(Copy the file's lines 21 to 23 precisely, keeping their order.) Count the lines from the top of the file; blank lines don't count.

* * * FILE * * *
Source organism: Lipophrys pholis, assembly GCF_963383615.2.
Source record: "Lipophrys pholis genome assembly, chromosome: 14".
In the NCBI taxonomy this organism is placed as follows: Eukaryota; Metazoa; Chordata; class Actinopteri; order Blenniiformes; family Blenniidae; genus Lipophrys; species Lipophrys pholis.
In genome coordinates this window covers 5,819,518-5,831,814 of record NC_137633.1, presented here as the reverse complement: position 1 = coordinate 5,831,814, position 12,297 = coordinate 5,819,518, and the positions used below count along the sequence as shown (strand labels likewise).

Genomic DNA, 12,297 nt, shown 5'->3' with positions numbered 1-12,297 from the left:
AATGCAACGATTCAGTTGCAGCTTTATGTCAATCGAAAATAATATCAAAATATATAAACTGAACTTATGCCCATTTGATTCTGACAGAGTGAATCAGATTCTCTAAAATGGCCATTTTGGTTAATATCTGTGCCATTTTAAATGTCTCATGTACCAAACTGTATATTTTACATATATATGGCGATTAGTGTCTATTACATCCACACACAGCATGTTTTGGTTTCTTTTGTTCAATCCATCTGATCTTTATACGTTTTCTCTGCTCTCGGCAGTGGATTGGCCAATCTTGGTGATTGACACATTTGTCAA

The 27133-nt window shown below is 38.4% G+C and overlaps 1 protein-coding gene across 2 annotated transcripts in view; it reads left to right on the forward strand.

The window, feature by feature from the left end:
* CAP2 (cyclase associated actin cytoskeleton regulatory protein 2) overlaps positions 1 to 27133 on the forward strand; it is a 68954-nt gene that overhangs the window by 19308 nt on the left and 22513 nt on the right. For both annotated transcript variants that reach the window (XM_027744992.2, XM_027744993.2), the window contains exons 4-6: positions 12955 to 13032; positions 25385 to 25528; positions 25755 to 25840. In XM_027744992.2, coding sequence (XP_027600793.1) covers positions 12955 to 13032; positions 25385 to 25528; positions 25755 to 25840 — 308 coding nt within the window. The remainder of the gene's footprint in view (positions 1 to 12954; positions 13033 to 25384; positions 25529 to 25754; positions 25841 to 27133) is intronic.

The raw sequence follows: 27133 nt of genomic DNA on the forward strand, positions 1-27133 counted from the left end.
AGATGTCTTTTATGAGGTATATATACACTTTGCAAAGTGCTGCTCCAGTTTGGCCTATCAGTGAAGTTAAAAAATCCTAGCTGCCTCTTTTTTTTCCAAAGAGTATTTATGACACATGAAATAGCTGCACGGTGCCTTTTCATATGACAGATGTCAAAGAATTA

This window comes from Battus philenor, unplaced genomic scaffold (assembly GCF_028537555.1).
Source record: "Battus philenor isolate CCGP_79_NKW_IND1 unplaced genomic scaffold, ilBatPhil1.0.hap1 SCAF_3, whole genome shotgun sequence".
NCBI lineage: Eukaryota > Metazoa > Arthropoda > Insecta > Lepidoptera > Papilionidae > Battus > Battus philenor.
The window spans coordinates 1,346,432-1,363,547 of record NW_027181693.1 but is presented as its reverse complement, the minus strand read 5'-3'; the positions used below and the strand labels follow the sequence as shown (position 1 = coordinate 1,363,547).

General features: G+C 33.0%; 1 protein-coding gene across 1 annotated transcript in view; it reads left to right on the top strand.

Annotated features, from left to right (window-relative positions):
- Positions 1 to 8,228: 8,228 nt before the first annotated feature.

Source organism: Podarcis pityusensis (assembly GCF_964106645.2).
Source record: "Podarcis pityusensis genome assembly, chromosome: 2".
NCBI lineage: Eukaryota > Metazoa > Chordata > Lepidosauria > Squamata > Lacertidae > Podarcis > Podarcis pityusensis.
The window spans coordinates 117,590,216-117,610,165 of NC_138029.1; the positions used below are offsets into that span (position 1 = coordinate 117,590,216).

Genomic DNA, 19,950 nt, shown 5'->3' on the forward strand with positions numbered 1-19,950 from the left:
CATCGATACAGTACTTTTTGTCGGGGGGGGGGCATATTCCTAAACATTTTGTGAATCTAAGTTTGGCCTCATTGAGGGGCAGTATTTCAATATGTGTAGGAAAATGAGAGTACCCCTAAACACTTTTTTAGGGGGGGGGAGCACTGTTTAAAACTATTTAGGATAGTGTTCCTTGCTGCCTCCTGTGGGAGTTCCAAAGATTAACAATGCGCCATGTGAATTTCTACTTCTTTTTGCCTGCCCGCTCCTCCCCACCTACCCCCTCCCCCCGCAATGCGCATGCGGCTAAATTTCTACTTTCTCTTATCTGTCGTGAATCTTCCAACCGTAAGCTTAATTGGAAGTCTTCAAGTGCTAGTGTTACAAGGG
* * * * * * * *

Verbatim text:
NCBI lineage: Eukaryota > Metazoa > Chordata > Lepidosauria > Squamata > Lacertidae > Podarcis > Podarcis pityusensis.
The window spans coordinates 117,590,216-117,610,165 of NC_138029.1; the positions used below are offsets into that span (position 1 = coordinate 117,590,216).

Genomic DNA, 19,950 nt, shown 5'->3' on the forward strand with positions numbered 1-19,950 from the left: